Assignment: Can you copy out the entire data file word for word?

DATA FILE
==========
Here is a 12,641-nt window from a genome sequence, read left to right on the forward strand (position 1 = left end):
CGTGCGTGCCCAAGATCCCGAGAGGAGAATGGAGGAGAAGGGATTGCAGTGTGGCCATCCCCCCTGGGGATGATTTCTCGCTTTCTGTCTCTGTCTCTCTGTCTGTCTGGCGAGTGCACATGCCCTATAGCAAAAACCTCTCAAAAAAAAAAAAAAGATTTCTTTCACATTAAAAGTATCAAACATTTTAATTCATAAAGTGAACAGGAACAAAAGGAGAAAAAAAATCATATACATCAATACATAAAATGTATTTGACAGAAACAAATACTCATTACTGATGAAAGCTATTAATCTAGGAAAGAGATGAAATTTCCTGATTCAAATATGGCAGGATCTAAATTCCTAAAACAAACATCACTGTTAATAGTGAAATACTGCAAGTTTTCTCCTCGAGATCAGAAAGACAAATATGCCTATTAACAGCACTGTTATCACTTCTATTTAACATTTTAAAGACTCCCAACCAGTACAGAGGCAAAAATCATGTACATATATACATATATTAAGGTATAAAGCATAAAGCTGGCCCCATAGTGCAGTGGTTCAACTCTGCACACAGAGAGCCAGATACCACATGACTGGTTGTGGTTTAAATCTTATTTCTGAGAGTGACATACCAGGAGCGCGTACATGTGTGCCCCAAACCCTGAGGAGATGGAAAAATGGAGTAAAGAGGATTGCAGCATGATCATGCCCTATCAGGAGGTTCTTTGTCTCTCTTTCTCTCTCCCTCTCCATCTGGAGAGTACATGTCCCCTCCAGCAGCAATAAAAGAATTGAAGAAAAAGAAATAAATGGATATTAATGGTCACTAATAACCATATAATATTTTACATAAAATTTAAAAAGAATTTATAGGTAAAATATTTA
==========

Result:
Here is a 12,641-nt window from a genome sequence, read left to right on the forward strand (position 1 = left end):
CGTGCGTGCCCAAGATCCCGAGAGGAGAATGGAGGAGAAGGGATTGCAGTGTGGCCATCCCCCCTGGGGATGATTTCTCGCTTTCTGTCTCTGTCTCTCTGTCTGTCTGGCGAGTGCACATGCCCTATAGCAAAAACCTCTCAAAAAAAAAAAAAAGATTTCTTTCACATTAAAAGTATCAAACATTTTAATTCATAAAGTGAACAGGAACAAAAGGAGAAAAAAAATCATATACATCAATACATAAAATGTATTTGACAGAAACAAATACTCATTACTGATGAAAGCTATTAATCTAGGAAAGAGATGAAATTTCCTGATTCAAATATGGCAGGATCTAAATTCCTAAAACAAACATCACTGTTAATAGTGAAATACTGCAAGTTTTCTCCTCGAGATCAGAAAGACAAATATGCCTATTAACAGCACTGTTATCACTTCTATTTAACATTTTAAAGACTCCCAACCAGTACAGAGGCAAAAATCATGTACATATATACATATATTAAGGTATAAAGCATAAAGCTGGCCCCATAGTGCAGTGGTTCAACTCTGCACACAGAGAGCCAGATACCACATGACTGGTTGTGGTTTAAATCTTATTTCTGAGAGTGACATACCAGGAGCGCGTACATGTGTGCCCCAAACCCTGAGGAGATGGAAAAATGGAGTAAAGAGGATTGCAGCATGATCATGCCCTATCAGGAGGTTCTTTGTCTCTCTTTCTCTCTCCCTCTCCATCTGGAGAGTACATGTCCCCTCCAGCAGCAATAAAAGAATTGAAGAAAAAGAAATAAATGGATATTAATGGTCACTAATAACCATATAATATTTTACATAAAATTTAAAAAGAATTTATAGGTAAAATATTTA